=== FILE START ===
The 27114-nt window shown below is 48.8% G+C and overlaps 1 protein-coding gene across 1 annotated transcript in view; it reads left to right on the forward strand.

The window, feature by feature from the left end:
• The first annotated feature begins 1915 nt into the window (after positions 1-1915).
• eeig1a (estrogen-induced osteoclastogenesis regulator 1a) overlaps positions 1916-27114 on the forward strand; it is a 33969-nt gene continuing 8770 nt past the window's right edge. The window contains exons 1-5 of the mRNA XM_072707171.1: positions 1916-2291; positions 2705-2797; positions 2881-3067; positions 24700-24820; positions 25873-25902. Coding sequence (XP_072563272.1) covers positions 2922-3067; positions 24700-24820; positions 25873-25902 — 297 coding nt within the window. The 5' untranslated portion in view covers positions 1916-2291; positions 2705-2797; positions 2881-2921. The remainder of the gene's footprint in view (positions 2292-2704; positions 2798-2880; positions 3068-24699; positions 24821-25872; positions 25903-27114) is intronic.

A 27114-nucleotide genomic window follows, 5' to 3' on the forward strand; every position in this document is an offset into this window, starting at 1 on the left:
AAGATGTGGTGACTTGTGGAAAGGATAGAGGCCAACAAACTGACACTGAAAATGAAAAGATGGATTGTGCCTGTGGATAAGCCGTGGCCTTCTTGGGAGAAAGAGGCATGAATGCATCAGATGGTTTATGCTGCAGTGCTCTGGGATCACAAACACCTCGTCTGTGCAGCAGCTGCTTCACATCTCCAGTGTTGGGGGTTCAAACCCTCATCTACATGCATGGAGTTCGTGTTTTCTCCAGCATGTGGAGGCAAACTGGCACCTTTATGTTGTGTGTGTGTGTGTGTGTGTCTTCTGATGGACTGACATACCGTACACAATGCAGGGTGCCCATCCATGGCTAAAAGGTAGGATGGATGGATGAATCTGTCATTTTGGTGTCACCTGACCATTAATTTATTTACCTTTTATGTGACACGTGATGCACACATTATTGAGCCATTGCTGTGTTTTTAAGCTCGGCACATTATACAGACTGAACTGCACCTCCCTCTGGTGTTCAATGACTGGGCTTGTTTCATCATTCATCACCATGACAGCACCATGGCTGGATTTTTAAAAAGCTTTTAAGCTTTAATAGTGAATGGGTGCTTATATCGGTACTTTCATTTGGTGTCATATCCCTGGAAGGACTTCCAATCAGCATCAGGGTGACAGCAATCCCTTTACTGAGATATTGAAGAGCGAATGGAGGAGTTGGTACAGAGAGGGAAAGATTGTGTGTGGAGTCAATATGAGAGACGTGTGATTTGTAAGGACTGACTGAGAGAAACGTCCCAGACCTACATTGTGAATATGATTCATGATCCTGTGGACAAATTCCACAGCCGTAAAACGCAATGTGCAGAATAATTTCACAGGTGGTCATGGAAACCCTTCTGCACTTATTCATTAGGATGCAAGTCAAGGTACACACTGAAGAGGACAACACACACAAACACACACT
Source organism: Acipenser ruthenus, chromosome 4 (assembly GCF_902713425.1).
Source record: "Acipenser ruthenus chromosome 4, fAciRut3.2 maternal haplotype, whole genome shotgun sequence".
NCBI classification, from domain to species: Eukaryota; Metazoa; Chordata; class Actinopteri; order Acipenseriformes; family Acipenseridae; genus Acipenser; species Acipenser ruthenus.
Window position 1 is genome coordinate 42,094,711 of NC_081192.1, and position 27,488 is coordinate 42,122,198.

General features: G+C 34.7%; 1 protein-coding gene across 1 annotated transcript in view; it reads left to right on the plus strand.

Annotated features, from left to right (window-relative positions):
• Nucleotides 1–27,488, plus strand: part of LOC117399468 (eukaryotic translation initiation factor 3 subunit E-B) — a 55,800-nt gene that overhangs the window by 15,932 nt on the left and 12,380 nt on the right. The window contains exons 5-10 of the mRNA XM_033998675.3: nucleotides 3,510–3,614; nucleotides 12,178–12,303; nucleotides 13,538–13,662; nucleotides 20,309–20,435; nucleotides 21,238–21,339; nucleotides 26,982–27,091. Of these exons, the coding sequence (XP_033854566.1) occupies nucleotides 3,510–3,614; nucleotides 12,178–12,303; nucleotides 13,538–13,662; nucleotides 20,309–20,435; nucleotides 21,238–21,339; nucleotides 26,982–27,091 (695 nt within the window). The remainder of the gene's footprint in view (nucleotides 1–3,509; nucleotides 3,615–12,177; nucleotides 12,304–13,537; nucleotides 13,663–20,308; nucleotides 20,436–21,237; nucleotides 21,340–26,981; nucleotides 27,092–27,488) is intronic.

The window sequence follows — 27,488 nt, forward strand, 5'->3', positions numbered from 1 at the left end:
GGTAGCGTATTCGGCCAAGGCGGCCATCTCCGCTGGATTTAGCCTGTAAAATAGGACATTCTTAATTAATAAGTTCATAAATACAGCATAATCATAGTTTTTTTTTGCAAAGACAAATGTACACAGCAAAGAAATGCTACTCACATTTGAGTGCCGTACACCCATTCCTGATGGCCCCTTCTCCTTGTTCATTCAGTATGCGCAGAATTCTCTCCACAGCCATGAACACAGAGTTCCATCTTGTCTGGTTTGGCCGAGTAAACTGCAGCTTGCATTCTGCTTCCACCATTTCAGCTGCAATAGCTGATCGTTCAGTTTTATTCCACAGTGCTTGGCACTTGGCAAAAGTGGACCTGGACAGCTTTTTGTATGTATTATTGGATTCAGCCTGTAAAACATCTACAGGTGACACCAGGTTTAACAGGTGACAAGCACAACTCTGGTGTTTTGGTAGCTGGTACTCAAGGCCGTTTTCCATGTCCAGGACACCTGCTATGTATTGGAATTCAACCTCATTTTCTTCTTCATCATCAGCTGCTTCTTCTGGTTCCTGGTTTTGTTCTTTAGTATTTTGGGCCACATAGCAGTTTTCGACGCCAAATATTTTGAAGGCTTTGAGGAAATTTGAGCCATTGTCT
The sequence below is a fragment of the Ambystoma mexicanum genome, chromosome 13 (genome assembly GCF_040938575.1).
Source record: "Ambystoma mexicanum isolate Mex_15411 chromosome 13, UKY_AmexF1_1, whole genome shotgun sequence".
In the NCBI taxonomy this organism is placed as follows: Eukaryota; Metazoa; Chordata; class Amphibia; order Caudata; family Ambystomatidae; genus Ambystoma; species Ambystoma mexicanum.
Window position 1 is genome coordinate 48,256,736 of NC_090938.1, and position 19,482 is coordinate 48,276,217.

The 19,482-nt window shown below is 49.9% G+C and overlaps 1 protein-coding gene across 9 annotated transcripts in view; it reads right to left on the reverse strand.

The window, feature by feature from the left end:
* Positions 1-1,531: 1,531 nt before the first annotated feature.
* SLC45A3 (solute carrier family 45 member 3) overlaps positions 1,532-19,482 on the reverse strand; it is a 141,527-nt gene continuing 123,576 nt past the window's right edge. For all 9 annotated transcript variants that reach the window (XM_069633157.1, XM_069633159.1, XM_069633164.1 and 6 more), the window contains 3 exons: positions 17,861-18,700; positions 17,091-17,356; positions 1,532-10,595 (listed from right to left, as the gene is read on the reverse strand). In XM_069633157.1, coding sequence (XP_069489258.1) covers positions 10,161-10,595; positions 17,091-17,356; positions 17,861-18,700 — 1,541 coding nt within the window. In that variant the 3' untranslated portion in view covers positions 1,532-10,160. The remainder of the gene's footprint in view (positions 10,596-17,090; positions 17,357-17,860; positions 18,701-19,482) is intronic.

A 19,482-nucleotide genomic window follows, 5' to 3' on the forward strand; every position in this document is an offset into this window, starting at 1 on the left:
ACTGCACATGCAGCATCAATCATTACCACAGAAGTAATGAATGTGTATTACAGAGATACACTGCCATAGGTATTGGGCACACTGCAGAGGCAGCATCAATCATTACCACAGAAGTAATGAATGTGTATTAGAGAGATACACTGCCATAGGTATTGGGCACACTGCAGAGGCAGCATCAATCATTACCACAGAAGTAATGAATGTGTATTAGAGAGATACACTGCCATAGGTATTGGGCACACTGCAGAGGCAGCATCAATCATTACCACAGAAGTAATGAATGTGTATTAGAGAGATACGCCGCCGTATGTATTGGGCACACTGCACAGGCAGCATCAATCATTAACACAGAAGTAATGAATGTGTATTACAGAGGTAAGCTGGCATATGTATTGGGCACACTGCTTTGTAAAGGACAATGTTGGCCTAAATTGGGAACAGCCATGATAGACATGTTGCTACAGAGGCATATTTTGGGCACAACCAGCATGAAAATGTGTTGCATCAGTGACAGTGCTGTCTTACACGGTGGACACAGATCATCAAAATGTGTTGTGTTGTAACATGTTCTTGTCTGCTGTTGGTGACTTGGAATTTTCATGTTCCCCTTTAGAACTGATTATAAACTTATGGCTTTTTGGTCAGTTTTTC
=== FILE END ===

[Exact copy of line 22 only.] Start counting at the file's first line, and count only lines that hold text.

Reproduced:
* Positions 1-1,531: 1,531 nt before the first annotated feature.